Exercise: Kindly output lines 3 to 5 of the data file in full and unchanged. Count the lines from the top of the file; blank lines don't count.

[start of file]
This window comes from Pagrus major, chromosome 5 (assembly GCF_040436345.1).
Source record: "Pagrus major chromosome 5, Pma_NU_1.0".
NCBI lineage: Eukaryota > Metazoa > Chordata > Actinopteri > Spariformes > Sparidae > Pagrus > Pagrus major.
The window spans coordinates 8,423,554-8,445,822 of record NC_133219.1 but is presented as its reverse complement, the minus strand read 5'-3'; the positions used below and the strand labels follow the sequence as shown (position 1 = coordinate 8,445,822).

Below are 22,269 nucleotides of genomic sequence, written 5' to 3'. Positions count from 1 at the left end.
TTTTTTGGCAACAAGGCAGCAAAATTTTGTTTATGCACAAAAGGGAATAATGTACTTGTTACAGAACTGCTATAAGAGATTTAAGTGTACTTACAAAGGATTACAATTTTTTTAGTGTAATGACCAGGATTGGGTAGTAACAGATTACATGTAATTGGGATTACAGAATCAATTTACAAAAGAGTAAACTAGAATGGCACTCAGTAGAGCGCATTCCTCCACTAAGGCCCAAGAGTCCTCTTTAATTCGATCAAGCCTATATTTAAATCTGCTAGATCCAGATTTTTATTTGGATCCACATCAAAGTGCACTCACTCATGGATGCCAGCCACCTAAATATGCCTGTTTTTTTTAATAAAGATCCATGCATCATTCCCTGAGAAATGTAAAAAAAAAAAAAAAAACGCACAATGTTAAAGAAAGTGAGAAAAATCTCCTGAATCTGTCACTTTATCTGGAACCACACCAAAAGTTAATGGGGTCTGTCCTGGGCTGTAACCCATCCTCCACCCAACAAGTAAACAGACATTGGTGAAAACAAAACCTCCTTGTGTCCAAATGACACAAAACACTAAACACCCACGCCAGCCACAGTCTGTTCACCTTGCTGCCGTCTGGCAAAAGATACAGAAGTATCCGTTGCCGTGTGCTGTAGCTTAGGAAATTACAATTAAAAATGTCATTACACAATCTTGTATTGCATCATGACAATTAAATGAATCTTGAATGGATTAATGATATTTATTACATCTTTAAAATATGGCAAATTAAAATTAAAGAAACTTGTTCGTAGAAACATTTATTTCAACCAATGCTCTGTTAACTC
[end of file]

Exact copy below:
NCBI lineage: Eukaryota > Metazoa > Chordata > Actinopteri > Spariformes > Sparidae > Pagrus > Pagrus major.
The window spans coordinates 8,423,554-8,445,822 of record NC_133219.1 but is presented as its reverse complement, the minus strand read 5'-3'; the positions used below and the strand labels follow the sequence as shown (position 1 = coordinate 8,445,822).

Below are 22,269 nucleotides of genomic sequence, written 5' to 3'. Positions count from 1 at the left end.